No, SA government didn’t order power utility Eskom to lay off white workers

Comments 2

As part of the inaugural International Fact-Checking Day, our partner PolitiFact examined the origins of a claim Facebook users reported as false.

Facebook users set the fake news flags waving when a 2015 news item resurfaced recently. The article from “” was titled “South African firm ordered to lay off 3,389 white employees”.

“A South African utility company has been given an ultimatum to reduce its number of white employees by 44.3% over the next 5 years,” the article said. “This means 3,389 whites have to go. It is part of the Federal ‘Black Empowerment’ program.”

The headline misses the mark on its main points, but behind it lie real events.

SA operates under Employment Equity Act

Our partner PolitiFact Global News Service examined the origins of this claim as part of the inaugural International Fact-Checking Day on 2 April 2017. Organisers at describe the day as “not a single event but a rallying cry for more facts – and fact-checking – in politics, journalism, and everyday life”.

The website, which features images of the US confederate flag and an op-ed in favour of a white “ethnostate” in South Africa, took its story from a prominent Afrikaans language news site Netwerk24.

Netwerk24 was reporting on the affirmative action plans of Eskom, South Africa’s public electricity utility. South Africa operates under the Employment Equity Act, which says “employers must make sure designated groups (black people, women and people with disabilities) have equal opportunities in the workplace”.

Netwerk 24 reported the 3,389 figure based, it said, on documents Eskom had submitted to three unions. One of the unions, Solidarity, describes itself has having “a close relationship with the Afrikaner community”. Solidarity opposes “reverse racism” and regularly tangles with the government over affirmative action.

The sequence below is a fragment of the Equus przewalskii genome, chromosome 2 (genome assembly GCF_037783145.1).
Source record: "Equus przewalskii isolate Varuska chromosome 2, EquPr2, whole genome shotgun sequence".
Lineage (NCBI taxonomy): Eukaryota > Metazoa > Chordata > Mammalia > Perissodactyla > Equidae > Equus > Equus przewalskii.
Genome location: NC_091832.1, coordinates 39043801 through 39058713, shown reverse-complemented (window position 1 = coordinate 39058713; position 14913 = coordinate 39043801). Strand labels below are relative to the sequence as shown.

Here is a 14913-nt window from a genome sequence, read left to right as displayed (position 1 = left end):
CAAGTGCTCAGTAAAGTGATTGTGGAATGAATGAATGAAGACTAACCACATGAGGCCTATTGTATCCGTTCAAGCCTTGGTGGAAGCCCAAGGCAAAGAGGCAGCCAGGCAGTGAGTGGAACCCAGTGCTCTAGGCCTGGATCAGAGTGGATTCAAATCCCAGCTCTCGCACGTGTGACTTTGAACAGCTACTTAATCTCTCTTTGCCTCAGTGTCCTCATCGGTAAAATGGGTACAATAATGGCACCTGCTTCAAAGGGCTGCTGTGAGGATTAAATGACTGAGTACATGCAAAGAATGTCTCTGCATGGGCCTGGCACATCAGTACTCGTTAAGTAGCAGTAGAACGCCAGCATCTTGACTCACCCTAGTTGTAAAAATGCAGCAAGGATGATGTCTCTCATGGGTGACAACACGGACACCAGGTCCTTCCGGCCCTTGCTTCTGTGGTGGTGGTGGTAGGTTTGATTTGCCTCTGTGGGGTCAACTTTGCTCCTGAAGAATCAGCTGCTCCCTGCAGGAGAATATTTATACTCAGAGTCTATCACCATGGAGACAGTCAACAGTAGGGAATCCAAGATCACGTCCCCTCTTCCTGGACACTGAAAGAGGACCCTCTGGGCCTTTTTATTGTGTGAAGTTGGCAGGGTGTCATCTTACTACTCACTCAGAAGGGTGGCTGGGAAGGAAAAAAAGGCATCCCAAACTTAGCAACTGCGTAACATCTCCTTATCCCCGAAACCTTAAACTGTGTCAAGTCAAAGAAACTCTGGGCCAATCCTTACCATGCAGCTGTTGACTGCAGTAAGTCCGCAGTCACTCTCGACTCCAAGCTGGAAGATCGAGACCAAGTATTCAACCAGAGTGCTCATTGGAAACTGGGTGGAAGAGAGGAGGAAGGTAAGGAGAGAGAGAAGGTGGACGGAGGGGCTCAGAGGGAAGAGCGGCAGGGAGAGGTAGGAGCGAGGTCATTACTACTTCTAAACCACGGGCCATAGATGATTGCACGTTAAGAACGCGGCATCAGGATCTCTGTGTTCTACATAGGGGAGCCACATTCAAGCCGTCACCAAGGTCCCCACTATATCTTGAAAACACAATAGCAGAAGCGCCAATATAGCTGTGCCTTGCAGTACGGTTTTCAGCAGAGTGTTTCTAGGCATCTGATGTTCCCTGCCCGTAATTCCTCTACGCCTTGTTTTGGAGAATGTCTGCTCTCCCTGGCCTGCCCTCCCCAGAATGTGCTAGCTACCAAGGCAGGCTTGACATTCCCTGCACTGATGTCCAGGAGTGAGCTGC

‘Number was derived from Eskom plan’

The factual part of the claim is this: In November 2014, the South African department of labour sent Eskom a report telling it to set numerical targets so that the makeup of its workforce would more closely match that of the country at large. The company had to submit a plan to reach those targets by 2020.

The report itself doesn’t give a number. But if Eskom didn’t come up with a plan and implement it, then the labour department could bring a case against it in the government’s labour court and seek to impose a fine.

We asked the Solidarity union where it got the figure of 3,389 whites and spokesman Francois Redelinghuys told us “this number was derived from the employment equity plan Eskom submitted whereby it was envisioned that by 2020 they aim to reduce the number of white workers as part of their affirmative action strategy”.

Redelinghuys didn’t tell us how the number was derived.

Eskom spokesman Khulu Phasiwe told us, meanwhile, that “there is no such plan” to layoff white workers.

Draft plan would retrench more black workers

In Eskom’s 2016 annual report, the company lays out the workforce makeup it hopes to achieve by 2021. For example, the fraction of black employees in senior management is slated to rise from about 61% to 89%.